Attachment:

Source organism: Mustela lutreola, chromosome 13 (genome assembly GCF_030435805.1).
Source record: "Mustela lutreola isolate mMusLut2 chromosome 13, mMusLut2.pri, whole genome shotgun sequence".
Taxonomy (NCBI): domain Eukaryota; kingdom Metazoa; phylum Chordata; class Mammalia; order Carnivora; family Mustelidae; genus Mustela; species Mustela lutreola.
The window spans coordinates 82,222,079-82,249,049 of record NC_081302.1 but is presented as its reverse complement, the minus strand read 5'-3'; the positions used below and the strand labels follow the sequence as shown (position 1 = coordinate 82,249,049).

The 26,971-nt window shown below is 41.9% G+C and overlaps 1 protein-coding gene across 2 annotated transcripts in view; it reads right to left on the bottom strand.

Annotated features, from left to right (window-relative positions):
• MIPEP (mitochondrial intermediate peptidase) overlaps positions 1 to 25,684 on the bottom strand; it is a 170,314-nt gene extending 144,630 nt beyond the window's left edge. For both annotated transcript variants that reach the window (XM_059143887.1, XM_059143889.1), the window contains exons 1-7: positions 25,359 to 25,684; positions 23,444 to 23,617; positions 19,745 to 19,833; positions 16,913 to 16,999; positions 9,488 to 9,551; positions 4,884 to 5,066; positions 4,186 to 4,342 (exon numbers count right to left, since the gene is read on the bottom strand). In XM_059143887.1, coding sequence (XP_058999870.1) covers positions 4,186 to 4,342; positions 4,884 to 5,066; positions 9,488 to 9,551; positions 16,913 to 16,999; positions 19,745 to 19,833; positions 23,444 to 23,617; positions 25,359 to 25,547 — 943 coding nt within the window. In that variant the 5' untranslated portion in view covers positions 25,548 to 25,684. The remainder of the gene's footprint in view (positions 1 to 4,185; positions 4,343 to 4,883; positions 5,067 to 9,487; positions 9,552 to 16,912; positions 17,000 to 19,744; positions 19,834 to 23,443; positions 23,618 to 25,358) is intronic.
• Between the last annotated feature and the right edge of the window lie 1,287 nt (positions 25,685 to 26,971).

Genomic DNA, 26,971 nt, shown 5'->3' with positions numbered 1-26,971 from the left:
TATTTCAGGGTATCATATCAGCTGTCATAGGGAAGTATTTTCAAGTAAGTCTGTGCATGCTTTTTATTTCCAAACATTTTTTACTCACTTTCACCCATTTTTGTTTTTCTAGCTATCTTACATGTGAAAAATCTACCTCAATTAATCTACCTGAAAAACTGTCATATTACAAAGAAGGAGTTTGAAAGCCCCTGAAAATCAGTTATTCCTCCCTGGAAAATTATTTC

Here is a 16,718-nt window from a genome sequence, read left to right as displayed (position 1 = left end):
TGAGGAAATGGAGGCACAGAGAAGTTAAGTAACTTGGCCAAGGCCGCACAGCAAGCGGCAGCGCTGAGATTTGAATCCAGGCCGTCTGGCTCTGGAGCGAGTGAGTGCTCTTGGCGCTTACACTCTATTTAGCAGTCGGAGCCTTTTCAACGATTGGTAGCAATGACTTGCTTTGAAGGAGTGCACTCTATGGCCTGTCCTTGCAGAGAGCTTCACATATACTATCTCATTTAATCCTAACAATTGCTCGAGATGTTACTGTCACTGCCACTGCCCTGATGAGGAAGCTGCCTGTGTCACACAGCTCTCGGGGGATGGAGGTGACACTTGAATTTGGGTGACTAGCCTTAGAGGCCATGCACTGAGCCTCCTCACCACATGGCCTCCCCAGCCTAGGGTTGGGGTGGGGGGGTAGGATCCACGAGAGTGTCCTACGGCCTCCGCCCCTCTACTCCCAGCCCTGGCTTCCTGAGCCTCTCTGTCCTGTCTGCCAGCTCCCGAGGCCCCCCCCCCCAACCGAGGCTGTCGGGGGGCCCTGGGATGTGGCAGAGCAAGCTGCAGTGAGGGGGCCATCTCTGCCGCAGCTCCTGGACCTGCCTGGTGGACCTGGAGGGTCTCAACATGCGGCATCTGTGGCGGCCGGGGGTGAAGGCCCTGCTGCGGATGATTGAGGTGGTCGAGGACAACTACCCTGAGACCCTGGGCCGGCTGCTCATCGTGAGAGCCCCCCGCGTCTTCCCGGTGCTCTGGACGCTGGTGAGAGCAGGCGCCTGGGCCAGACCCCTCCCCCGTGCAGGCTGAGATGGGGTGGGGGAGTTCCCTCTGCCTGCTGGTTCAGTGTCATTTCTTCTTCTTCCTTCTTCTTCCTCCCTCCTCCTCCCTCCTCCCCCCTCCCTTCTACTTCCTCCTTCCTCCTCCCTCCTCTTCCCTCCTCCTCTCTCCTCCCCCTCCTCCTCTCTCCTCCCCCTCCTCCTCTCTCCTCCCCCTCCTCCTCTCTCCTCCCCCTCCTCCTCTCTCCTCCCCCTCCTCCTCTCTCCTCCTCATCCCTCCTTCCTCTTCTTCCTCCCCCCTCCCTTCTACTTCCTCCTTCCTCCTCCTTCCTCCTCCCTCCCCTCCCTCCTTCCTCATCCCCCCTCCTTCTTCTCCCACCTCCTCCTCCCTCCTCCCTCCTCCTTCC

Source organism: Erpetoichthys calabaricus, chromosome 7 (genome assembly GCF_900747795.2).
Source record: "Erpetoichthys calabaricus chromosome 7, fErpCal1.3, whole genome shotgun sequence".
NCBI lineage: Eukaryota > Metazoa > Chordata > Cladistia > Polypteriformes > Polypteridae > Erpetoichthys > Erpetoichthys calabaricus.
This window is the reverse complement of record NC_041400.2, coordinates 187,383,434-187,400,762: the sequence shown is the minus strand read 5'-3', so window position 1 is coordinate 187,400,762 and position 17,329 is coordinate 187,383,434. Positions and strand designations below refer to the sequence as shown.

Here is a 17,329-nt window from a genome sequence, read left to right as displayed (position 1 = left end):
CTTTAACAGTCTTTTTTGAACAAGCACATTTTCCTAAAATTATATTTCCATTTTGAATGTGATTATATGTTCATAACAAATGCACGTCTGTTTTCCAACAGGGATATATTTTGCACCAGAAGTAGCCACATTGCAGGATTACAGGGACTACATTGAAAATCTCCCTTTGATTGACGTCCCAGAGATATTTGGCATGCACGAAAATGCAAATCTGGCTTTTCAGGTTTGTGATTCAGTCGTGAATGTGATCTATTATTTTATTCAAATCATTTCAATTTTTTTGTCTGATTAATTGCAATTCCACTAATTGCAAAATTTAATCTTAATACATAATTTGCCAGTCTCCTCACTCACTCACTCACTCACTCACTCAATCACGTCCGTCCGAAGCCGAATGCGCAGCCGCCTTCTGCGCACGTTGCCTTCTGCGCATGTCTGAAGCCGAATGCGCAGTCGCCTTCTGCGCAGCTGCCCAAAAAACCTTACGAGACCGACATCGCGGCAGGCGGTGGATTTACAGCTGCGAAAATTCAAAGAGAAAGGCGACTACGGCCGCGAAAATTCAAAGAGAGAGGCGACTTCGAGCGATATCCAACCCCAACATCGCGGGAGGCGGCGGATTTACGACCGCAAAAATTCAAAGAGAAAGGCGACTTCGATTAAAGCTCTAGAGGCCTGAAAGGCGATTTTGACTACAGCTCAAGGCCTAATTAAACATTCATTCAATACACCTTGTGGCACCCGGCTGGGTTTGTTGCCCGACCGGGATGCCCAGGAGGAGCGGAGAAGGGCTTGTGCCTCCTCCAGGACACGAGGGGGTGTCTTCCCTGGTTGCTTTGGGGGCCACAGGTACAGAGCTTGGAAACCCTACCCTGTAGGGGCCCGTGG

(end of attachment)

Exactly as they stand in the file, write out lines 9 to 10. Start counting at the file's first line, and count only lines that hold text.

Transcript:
Genomic DNA, 26,971 nt, shown 5'->3' with positions numbered 1-26,971 from the left:
TATTTCAGGGTATCATATCAGCTGTCATAGGGAAGTATTTTCAAGTAAGTCTGTGCATGCTTTTTATTTCCAAACATTTTTTACTCACTTTCACCCATTTTTGTTTTTCTAGCTATCTTACATGTGAAAAATCTACCTCAATTAATCTACCTGAAAAACTGTCATATTACAAAGAAGGAGTTTGAAAGCCCCTGAAAATCAGTTATTCCTCCCTGGAAAATTATTTC